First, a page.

Are you being harassed on the job? You may feel that you should be able to handle harassment, that you have no options, or no one will believe you. However, harassment is not only a good reason for changing jobs but a very common reason.
Research by All Voices reveals that 34 percent of people leave a job because of “unresolved harassment issues.” The likelihood is higher if there is no anonymous channel to report harassment or if they feel their company does not want harassment reported.
Harassment may come in many forms. Legally, it is based on discriminatory behavior, related to age, sex, ability, or race, for example. According to the U.S. Equal Employment Opportunity Commission, this harassment becomes illegal when accepting it “becomes a condition of continued employment” or it creates “a work environment that a reasonable person would consider intimidating, hostile, or abusive.”
However, even if harassment fails to rise to the level of illegality, it is still devastating. Among the types of harassment are personal (for example, you are always the butt of jokes or always isolated at lunch), physical threatening, power plays (you are asked to do more and more work with fewer resources), psychological (you are always contradicted or belittled), and cyberbullying.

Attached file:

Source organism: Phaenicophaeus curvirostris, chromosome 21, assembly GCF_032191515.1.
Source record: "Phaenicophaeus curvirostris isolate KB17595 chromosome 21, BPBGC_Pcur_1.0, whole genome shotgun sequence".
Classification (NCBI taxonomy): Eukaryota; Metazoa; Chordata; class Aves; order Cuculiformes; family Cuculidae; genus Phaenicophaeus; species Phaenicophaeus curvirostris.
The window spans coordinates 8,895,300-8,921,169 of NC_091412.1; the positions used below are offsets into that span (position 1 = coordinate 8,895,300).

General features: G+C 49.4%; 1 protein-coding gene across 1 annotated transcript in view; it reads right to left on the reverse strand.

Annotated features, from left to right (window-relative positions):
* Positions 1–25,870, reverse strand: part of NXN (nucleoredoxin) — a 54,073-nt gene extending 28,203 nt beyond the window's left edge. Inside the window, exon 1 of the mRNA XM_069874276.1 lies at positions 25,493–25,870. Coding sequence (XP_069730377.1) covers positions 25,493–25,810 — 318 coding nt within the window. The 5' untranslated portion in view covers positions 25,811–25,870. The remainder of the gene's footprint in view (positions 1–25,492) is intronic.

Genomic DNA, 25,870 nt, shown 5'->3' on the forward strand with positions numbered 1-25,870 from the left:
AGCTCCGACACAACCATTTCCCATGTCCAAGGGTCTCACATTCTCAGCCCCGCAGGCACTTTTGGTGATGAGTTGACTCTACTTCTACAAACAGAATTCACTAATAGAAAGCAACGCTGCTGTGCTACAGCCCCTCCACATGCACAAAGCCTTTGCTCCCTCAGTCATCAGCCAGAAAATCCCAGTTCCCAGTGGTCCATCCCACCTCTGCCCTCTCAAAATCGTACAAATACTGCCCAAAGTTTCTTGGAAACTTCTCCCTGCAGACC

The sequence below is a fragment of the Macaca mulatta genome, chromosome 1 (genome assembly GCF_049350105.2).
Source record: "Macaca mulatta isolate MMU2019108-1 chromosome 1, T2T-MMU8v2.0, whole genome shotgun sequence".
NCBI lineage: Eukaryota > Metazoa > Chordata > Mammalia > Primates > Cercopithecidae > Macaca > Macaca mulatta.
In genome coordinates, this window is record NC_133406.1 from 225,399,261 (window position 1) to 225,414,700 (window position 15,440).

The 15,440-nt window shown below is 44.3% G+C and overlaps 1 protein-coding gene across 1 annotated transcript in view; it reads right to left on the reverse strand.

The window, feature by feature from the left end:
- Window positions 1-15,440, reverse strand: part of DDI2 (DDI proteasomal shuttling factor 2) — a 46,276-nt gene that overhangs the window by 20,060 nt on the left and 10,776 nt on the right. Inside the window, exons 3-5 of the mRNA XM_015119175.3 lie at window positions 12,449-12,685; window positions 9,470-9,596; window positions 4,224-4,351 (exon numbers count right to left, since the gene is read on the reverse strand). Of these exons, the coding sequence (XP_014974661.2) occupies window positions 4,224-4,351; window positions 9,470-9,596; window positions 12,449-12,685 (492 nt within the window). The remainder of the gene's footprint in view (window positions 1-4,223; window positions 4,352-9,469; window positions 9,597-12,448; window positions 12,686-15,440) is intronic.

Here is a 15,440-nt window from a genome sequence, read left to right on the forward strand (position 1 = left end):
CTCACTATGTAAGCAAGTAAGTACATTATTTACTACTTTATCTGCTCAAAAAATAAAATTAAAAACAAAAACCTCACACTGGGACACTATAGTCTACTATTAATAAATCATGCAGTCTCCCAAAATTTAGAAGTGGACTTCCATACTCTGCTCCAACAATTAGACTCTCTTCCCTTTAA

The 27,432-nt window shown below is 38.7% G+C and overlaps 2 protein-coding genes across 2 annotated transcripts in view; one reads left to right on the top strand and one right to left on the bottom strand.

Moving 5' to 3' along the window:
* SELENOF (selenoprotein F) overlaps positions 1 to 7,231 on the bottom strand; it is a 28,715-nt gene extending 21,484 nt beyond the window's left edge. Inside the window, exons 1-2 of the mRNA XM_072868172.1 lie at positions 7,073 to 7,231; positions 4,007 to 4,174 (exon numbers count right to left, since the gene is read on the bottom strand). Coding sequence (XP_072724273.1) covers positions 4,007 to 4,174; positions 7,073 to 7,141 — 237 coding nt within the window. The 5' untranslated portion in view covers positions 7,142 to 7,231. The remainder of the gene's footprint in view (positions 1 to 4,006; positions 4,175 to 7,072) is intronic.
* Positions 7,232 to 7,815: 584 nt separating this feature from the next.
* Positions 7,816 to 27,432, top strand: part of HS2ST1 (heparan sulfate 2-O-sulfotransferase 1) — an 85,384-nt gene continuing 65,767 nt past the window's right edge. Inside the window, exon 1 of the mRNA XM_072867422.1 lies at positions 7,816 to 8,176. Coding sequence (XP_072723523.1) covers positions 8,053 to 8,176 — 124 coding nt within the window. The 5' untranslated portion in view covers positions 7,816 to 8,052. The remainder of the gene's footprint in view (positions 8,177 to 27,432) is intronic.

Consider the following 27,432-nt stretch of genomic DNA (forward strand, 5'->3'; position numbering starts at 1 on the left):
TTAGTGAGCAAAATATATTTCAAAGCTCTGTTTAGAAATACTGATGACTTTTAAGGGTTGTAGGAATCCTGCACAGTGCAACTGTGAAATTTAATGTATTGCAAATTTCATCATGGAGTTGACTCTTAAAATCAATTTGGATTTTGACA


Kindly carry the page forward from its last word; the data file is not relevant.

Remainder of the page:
Harassment is an excellent reason for changing jobs. When you are ready to look for your next job:
- Keep your search confidential at work. You do not want your harassers to have a chance to harass you about your job search or undermine it.
- Develop referrals outside the company. Most organizations where you apply will accept that you do not want them talking to your present company, especially if you have recommendations from previous employers, customers, or vendors who did not harass you.
- Do not indicate harassment as your reason for leaving. You can use expressions like “not a good fit” or “seeking more opportunities.” Unfortunately, accusations of harassment do not endear you to potential employers.
- Consider speaking to someone neutral about your experience. You may choose a professional counselor, a close friend, or a lawyer. Harassment is very stressful and talking about it to someone you trust will help you build your confidence again and deal with the lingering stress. You may also develop a plan that allows you to stay at your current job and stop the harassment.
- Take advice from a professional coach and resume writer. You want to make sure that your resume, LinkedIn profile, and interview skills all shout “professional” rather than “recovering from harassment.”
If you have taken whatever measures you can to rectify harassment at your current job, and it has not stopped, It is time to seek a new job. When you are ready, please contact Robin’s Resumes® for the support you deserve.